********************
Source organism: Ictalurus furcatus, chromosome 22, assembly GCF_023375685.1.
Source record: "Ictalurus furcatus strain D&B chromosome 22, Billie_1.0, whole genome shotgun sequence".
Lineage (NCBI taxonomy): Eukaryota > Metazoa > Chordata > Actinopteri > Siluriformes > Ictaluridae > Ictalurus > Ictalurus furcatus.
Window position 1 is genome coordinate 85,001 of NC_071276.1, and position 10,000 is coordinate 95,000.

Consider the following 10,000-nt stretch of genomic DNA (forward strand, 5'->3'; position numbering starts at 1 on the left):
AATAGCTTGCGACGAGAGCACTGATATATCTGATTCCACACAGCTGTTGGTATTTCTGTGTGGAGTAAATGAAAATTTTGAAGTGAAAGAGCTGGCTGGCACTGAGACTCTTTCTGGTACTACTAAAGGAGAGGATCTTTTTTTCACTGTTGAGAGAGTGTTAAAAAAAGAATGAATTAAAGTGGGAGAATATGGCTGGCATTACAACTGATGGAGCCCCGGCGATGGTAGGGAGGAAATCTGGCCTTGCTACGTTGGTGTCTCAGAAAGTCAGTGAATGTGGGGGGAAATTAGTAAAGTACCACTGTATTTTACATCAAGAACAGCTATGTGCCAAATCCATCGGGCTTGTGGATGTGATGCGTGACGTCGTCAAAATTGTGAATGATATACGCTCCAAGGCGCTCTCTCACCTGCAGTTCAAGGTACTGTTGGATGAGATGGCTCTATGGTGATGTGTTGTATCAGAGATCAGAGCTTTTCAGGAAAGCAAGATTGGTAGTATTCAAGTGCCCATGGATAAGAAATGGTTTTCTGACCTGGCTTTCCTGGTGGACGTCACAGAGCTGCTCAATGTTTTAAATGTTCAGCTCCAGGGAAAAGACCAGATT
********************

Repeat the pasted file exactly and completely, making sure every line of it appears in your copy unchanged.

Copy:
Source organism: Ictalurus furcatus, chromosome 22, assembly GCF_023375685.1.
Source record: "Ictalurus furcatus strain D&B chromosome 22, Billie_1.0, whole genome shotgun sequence".
Lineage (NCBI taxonomy): Eukaryota > Metazoa > Chordata > Actinopteri > Siluriformes > Ictaluridae > Ictalurus > Ictalurus furcatus.
Window position 1 is genome coordinate 85,001 of NC_071276.1, and position 10,000 is coordinate 95,000.

Consider the following 10,000-nt stretch of genomic DNA (forward strand, 5'->3'; position numbering starts at 1 on the left):
AATAGCTTGCGACGAGAGCACTGATATATCTGATTCCACACAGCTGTTGGTATTTCTGTGTGGAGTAAATGAAAATTTTGAAGTGAAAGAGCTGGCTGGCACTGAGACTCTTTCTGGTACTACTAAAGGAGAGGATCTTTTTTTCACTGTTGAGAGAGTGTTAAAAAAAGAATGAATTAAAGTGGGAGAATATGGCTGGCATTACAACTGATGGAGCCCCGGCGATGGTAGGGAGGAAATCTGGCCTTGCTACGTTGGTGTCTCAGAAAGTCAGTGAATGTGGGGGGAAATTAGTAAAGTACCACTGTATTTTACATCAAGAACAGCTATGTGCCAAATCCATCGGGCTTGTGGATGTGATGCGTGACGTCGTCAAAATTGTGAATGATATACGCTCCAAGGCGCTCTCTCACCTGCAGTTCAAGGTACTGTTGGATGAGATGGCTCTATGGTGATGTGTTGTATCAGAGATCAGAGCTTTTCAGGAAAGCAAGATTGGTAGTATTCAAGTGCCCATGGATAAGAAATGGTTTTCTGACCTGGCTTTCCTGGTGGACGTCACAGAGCTGCTCAATGTTTTAAATGTTCAGCTCCAGGGAAAAGACCAGATT